The film is an attempt to understand the experiences of Dinesh, Sunita, and Meera in migrating to Navi Mumbai, a city which they drive and sustain, but also a city which by design, denies them their right to occupy it with safety and dignity. How is the city designed to affect the experience of immigrants? How does it affect basic rights like education and housing? How is the precariousness of migration multiplied with the hostility of civic bodies towards hawkers? Why does the law meant to protect their right to livelihood fail them? Accompanying Sunita, Meera, and Dinesh to their homes, wholesale markets, and their place of work across the Konkan Bhavan in Belapur, these are some questions the film begins to ask.
Navi Mumbai, Navi Begari
Aishwarya Vasudev, Subodh Wasnik, Ankit Pareek, Meghna Nandy
The Nakas of Navi Mumbai are an embodiment of the bustling vibrancy that defines the city. They happen to be the site of many different kinds of economic activities on a daily basis one of which is the recruitment of informal construction workers for various developmental projects and construction work happening around the city. The film follows the lives of the construction workers vis-à-vis the nakas and explores the Nakas as a space. A large percentage of these workers are first, second or even third generation migrants to Mumbai coming from different states like Bihar, Karnataka, Rajasthan, Andhra Pradesh etc and also from far flung areas within Maharashtra. Although the construction sector contributes a considerable percentage to India’s GDP, most of the labour involved in this industry is casual and informal which, needless to say, comes with a multitude of vulnerabilities and social issues that the workers have to deal with every day. The film tries to bring these daily issues of lack of work, registration delays, pay cuts, health issues etc to the attention of the audience. The film also tries to explore the domestic spaces of the workers and aspects like differences in the work profile of men and women workers, the latter also being burdened with the responsibility of raising children and looking after daily household chores. Working in close collaboration with YUVA, an NGO working around the issues of the construction workers, the film also heavily draws from their inputs and work. As the narrative navigates through the nakas and the settlements of the workers we come across different stories from the men and women workers, the women in the domestic spaces, and the NGO workers from YUVA about the socio-political realities, vulnerabilities, precarities, work environment, policy measures and experiences with the government machinery that have come to define the lives of the workers.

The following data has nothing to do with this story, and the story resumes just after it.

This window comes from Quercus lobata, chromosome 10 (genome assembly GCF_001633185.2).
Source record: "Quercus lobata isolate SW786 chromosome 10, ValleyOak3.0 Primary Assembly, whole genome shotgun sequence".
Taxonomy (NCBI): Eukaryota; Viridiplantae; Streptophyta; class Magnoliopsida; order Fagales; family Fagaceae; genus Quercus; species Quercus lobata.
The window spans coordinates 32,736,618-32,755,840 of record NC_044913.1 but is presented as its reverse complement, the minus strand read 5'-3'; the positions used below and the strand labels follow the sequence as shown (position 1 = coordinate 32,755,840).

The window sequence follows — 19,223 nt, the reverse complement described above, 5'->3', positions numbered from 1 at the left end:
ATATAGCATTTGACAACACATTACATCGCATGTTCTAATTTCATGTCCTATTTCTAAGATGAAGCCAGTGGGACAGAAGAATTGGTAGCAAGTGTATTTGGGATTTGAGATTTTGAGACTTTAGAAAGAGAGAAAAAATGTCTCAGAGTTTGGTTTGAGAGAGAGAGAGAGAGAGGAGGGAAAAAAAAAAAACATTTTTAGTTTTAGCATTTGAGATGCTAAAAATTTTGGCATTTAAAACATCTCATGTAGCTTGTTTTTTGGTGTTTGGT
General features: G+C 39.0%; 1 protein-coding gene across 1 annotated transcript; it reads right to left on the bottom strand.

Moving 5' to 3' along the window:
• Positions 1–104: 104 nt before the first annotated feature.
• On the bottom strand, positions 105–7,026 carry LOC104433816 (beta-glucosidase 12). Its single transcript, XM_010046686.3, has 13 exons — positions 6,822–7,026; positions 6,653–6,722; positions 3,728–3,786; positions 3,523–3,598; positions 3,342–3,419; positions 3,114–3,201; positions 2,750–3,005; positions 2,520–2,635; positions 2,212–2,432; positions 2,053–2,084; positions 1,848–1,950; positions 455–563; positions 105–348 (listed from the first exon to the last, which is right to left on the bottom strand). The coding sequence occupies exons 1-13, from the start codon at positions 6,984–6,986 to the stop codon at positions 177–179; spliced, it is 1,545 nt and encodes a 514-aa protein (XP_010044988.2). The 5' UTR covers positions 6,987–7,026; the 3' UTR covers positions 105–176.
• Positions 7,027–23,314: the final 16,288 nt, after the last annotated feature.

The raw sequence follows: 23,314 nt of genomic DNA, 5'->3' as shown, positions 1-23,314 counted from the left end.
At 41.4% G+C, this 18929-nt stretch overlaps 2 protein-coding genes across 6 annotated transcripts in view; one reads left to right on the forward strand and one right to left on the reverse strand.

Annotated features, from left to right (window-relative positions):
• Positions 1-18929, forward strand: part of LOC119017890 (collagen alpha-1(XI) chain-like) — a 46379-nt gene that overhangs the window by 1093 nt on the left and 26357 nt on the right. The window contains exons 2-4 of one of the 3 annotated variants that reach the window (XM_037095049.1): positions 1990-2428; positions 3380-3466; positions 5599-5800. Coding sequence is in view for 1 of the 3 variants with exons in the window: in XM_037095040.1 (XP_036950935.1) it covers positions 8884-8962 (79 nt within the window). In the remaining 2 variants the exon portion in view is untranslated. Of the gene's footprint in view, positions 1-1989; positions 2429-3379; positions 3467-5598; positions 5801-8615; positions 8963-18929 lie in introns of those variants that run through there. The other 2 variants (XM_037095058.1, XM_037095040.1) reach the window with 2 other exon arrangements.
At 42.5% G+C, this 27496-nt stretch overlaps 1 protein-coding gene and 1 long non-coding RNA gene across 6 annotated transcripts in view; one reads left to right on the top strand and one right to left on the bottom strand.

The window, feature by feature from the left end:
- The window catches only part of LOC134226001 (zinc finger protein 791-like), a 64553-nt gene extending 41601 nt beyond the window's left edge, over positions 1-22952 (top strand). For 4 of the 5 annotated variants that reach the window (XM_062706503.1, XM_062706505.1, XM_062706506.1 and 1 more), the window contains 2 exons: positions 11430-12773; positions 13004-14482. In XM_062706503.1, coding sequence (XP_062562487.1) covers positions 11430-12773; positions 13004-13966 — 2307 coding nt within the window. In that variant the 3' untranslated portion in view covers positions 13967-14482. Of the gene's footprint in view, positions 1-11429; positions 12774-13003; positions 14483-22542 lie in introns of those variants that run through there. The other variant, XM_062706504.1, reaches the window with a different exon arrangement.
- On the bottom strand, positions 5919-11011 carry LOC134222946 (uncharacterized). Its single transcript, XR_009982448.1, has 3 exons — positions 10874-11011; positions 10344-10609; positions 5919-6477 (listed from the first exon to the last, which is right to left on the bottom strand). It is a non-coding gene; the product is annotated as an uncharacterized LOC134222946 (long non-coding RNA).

Dere tun Dilli
Divya Cowasji, Shilpi Gulati
‘Dere tun Dilli’ is a film about storytellers who weave history in the everyday. Storytellers, who tell tales of a divided country, of struggles across borders and of lost and found homes. Storytellers, who try to remember, keep a collective memory alive and who often forget. ‘Dere tun Dilli’ is a journey through time, through Dera Ismail Khan and Delhi, through memory, living and forgetting.
2011 | 27 minutes
A Foreigner In My Own
Nepalis (Gorkhas) of Assam are not foreigners or outsiders, except for few who may have migrated to Assam (India) post 1971. However, the prevalent sentiment among the Assamese masses is quite contrary to what history says and the Assam Accord of 1985 has agreed to.
Through this self-reflexive film, the filmmaker (who herself is an Asameli Nepali/Gorkha) explores the notion of identity of the community in Assam. The film encompasses the feelings of a common Asameli Nepali person regarding her/his own identity and her/his standing in the Axomiya society, the politics surrounding the ‘identity issues’ in Assam and the degree of assimilation by an Asameli Nepali to prove ones projected notion of identity and loyalty.
20117| 65 minutes